We talked with Róisín Murphy about her collaboration with Maurice Fulton, how she feels about the world, and how she manages to keep pushing forward

For more than two decades, Róisín Murphy has been pushing forward – starting off with the English-Irish brilliant and groundbreaking duo Moloko, and now with an artistically successful solo career. Róisín Murphy remains a force of nature, with no signs of slowing down. Her latest project involves a collaboration with Baltimore maverick musician/producer/DJ Maurice Fulton with a series of four 12” singles produced by Fulton himself. We talked with Murphy about her new work, how she feels about the world, and how she manages to keep pushing forward.

You were also involved in the Block 9 Creative Retreat Palestine, along with Brian Eno, The Black Madonna, and a few others. Could you talk about that? From what I’ve read it is intended as cultural resistance.
I haven’t read many interviews or anything about this. It was really the statement is enough that I made the piece of music. Then I went there. My main thing that I would say to people is if you go to that part of the world and you’re close to Palestine, go to Palestine. That’s all I want to say, just go there because they’re lovely people. It’s a brilliant place and unless you go into these places, you just can’t really… You don’t feel what the real feeling is. And I’m not sure I did feel, I was only there for three days. I don’t feel comfortable talking about it politically, honestly. I just don’t. But I’m quite happy to have collaborated with all sort of fantastic musicians and it was great. It was really a great experience and I genuinely loved what the hotel represented, the Waldorf Hotel, which is a Banksy’s hotel right beside the wall. You open your window and you’ve got this site. You’ve got a wall right in front of you with all these paintings. It’s pretty amazing, and pretty direct. It’s all sorts of feelings all at once.

How did this collaboration with Maurice Fulton come to be? Did you have a vision for the collaboration from the start?
I wanted to work with Maurice on Overpowered. When I went into the EMI I played them “Kathy Diamond”. That was the first thing I played to them. “Okay, this is the type of record I want to make“. In fact when I heard it I was a little sad that I hadn’t made it myself because it’s just perfect for me, you know. They said they had contacted him but he didn’t want to do it. He said they didn’t contact him. I don’t know who to believe because I know that Maurice can forget things too. He’s very forgetful and might have just blocked it out.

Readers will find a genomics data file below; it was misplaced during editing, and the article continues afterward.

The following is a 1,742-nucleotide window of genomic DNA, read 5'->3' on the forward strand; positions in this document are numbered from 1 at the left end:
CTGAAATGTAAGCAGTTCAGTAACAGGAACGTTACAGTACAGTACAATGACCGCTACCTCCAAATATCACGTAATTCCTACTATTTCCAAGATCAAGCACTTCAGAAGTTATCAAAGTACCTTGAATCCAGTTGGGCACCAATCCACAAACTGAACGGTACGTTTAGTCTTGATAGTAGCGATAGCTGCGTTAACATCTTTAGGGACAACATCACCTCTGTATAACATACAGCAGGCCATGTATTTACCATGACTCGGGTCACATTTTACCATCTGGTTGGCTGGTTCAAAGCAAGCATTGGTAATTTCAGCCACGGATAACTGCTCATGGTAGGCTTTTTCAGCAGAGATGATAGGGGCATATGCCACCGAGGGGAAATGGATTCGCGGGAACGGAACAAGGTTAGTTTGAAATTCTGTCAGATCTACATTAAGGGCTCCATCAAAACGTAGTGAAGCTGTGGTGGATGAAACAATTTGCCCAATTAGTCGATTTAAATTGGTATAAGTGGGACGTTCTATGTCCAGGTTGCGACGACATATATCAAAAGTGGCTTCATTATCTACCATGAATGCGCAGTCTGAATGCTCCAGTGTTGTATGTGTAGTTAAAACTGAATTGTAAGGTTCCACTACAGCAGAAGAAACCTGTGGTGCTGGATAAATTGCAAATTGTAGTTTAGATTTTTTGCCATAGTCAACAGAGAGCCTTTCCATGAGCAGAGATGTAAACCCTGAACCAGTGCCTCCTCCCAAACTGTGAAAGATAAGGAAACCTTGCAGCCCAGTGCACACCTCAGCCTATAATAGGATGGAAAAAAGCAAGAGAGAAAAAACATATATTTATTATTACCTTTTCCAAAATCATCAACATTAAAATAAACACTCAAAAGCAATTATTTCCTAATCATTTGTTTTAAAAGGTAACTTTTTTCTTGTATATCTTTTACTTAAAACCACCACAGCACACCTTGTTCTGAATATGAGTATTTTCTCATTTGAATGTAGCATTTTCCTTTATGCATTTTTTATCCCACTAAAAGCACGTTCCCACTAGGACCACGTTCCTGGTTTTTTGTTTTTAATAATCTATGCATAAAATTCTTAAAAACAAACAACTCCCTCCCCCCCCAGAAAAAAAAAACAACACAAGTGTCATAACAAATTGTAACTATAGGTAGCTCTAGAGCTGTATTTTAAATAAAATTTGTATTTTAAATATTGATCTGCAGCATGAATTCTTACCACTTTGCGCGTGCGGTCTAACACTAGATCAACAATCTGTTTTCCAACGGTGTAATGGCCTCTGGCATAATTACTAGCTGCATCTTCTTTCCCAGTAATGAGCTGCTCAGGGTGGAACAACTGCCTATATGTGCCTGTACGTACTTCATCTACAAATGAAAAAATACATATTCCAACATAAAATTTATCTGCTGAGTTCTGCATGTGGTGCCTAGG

I mean the vision has been the same vision that was when I went to EMI with it, which is, “This is really alive, guttural, instinctive dance music. This is the real thing“. Because Maurice is so real.
He is one of the true greats. I’m surprised more people don’t know about him. That’s all I can say. But for me and for my friends, people in my peer group, he is one of the true, the true greats, really, like one of three maybe in the world today. The way he does it it’s always interesting and it’s always super alive. And it always works in the club, always. So there are not many people who can do that, there really aren’t. So the vision was to collaborate with Marie Wilson to bring my sensibility onto his music. It was a very simple kind of vision. Didn’t have to, didn’t have to do very much more than that, honestly.
I collaborate more with people than I did with Maurice. I get more stuck into their side and they get most of them to my side, but every time it’s different. Every time you come to make a record is different. You have to think laterally… I upset him a couple of times saying, “Can we change this? Can we change that?” and he would say to me, “I’ve just played in the club and it works. So, no!” [laughs] Let’s be honest, it’s totally a valid reason. [laughs]

Image-1“I wanted to work with Maurice on Overpowered. When I went into the EMI I played them “Kathy Diamond”. That was the first thing I played to them.”

Your two day residency in London’s The Store X seems a pivotal piece of these songs and videos. Could you talk about that experience and how did it affect the creative output?
Well, it sort of sounds fancy, but it just means that we in there for two days filming. [laughs]. We used the space, we made it into a club… What was very emotional and sweet about the whole thing was the people who came and the whole sort of run up to that. I made little films out of my research because I was researching a lot of old VHS of raves and clubs, stuff from 20 years ago. I asked people, through my social media, if they would like to come and dance for a video, and many people came and wanted to be involved. It was just astonishing and there were brilliant dancers, and I got exactly the right feeling because people came for the love of it. If they were all actors or from an agency or whatever, I wouldn’t have been able to get that feeling. But as soon as they came, soon as the cameras started to roll, the feeling was correct and it’s not that easy to… The way that I film these things, it’s not just, “Let’s have a party and then run around with a camera.” There’s a lot of stopping and starting. There was a lot of pre-production, a lot of thought about the way that we shoot each video, each shot, all these things. So it’s not that easy to get the feeling of an actual night out when you’re shooting like that.